On April 1, a number of online sources (including Abovethelaw.com) reported that Connecticut Senator Joe Lieberman planned to propose legislation that would strip internet service providers (ISPs) of their protection under the Communications Decency Act, 47 U.S.C. § 230 (the “CDA”).  Luckily, these stories were later revealed to be a concerted April Fool’s prank, and ISP protections remain intact.

If your website has a “comments” section or otherwise allows users to post content for public viewing, you are subject to the protections of the CDA.  Section 230(c) of the CDA shields ISPs from liability for defamation and other speech-based claims regarding content posted on their sites by third party users.  It was passed in 1996 as a reaction to cases such as Stratton Oakmont Inc. v. Prodigy Services, Inc., 1995 WL 323710 (N.Y. Sup. May 24, 1995), in which the host of a financial message board website was held to the standard of liability for a “publisher” of allegedly defamatory content posted by third parties on the site, due to its exercise of editorial control over the site’s content (monitoring for offensive material, issuing of guidelines for posing, etc.).  In relevant part, Section 230(c)(1) of the CDA provides: “No provider or user of an interactive computer service shall be treated as the publisher or speaker of any information provided by another internet content provider.”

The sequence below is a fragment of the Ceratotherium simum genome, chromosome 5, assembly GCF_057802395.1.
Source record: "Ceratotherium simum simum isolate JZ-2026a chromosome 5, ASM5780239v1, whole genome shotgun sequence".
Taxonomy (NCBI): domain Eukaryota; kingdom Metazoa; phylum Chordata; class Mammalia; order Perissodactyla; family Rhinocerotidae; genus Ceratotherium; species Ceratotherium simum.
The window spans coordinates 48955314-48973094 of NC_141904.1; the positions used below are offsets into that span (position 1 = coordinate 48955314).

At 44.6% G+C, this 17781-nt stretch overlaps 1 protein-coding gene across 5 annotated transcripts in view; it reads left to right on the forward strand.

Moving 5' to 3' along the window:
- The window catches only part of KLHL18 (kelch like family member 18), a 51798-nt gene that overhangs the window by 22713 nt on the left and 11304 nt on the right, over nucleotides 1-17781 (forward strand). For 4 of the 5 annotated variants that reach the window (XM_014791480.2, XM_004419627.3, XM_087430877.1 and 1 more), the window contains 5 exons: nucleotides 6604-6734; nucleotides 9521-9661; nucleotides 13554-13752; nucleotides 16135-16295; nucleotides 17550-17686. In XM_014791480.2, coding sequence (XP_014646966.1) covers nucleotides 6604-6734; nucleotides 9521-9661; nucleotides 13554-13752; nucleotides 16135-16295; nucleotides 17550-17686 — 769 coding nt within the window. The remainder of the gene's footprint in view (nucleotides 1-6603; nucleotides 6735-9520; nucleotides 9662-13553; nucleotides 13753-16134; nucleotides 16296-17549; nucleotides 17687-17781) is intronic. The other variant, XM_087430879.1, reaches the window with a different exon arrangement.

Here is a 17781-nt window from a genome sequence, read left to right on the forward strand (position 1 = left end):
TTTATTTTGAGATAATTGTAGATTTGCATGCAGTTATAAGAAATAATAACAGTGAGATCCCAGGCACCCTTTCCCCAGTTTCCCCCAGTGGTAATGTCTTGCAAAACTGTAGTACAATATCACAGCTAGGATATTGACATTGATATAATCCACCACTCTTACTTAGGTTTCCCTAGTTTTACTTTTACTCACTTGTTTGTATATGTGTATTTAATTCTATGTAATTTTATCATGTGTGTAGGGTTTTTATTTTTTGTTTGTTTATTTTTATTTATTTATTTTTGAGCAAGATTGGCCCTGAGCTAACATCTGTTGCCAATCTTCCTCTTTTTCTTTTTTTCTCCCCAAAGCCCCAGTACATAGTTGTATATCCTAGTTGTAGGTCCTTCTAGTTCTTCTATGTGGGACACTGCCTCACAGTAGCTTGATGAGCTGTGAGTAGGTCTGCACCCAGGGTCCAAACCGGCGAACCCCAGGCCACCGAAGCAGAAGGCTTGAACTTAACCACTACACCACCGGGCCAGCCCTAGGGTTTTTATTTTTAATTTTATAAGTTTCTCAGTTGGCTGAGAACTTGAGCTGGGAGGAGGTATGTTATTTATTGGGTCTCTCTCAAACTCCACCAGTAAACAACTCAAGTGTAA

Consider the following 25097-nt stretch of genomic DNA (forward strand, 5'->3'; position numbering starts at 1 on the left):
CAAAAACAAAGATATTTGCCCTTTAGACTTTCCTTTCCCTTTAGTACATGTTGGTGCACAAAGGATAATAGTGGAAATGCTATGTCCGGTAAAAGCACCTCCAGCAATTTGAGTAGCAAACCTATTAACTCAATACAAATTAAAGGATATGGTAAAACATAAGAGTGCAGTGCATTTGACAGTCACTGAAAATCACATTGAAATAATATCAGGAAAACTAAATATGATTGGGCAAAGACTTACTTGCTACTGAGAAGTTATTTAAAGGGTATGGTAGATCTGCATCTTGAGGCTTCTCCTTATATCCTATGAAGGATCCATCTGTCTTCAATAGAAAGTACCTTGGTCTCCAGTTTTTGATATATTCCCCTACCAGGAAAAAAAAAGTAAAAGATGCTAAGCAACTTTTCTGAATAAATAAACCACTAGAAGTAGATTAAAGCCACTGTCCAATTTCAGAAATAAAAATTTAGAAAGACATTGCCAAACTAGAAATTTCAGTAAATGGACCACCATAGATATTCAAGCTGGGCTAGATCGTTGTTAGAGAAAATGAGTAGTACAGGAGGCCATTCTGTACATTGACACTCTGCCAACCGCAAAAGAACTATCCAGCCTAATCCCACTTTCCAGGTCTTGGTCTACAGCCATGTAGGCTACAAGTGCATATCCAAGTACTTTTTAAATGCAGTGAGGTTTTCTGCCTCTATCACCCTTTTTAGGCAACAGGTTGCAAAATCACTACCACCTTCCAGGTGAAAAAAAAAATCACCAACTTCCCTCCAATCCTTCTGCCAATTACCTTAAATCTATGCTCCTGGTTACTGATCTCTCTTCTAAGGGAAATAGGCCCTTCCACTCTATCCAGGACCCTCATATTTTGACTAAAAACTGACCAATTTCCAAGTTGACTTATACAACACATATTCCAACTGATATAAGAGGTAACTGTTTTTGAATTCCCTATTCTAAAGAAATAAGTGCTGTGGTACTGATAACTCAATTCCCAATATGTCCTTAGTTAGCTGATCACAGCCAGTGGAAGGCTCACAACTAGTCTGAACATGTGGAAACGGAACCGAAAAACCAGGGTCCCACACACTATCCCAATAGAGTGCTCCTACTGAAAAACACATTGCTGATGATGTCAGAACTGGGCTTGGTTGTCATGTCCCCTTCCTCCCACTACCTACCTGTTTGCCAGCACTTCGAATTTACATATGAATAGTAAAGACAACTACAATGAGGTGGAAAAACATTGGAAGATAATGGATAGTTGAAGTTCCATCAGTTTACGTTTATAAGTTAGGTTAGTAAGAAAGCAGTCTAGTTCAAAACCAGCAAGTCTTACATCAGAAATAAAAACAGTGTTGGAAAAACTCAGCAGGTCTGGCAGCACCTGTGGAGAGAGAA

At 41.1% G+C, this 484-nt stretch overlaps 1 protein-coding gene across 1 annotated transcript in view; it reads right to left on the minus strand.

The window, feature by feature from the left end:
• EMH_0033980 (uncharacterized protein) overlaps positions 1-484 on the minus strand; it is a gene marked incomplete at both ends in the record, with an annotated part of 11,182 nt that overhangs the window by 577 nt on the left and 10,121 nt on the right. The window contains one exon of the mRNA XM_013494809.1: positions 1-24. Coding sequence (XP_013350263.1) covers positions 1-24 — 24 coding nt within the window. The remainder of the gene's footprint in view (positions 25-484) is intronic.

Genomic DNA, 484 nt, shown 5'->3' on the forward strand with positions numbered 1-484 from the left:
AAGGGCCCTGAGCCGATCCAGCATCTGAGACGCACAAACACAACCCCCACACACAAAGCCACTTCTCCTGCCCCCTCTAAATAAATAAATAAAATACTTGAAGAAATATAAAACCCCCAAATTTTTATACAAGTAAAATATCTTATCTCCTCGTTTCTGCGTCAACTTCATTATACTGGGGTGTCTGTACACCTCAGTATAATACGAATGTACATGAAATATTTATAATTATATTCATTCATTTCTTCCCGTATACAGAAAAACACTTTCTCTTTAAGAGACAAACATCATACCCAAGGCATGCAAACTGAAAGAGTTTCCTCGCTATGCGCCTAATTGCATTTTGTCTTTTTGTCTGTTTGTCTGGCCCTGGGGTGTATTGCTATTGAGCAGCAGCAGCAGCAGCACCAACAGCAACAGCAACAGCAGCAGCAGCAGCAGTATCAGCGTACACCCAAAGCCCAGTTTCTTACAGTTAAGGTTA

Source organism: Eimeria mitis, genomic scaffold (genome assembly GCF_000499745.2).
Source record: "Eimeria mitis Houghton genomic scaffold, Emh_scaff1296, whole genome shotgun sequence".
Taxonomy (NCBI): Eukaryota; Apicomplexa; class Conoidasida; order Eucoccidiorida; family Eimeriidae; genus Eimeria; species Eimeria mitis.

In applying the CDA to determine whether an ISP is shielded from liability, courts often focus on whether the content was “provided by another internet content provider,” or can be said to have been provided by the ISP itself.  This distinction is exemplified by a 2007 case regarding the practices of the online service Roommates.com, in which the Ninth Circuit Court of Appeals held that the CDA protected the ISP from discrimination claims with regard to actionable content posted by users in an open ended “essay” portion of their profile, but did not provide immunity with regard to “multiple choice” questions formulated by the ISP and automatically populated into users’ profiles.  Fair Housing Council of San Fernando Valley v. Roommates.com, LLC, 489 F.3d 921 (9th Cir. 2007).

The text of Section 230 of the CDA can be accessed here.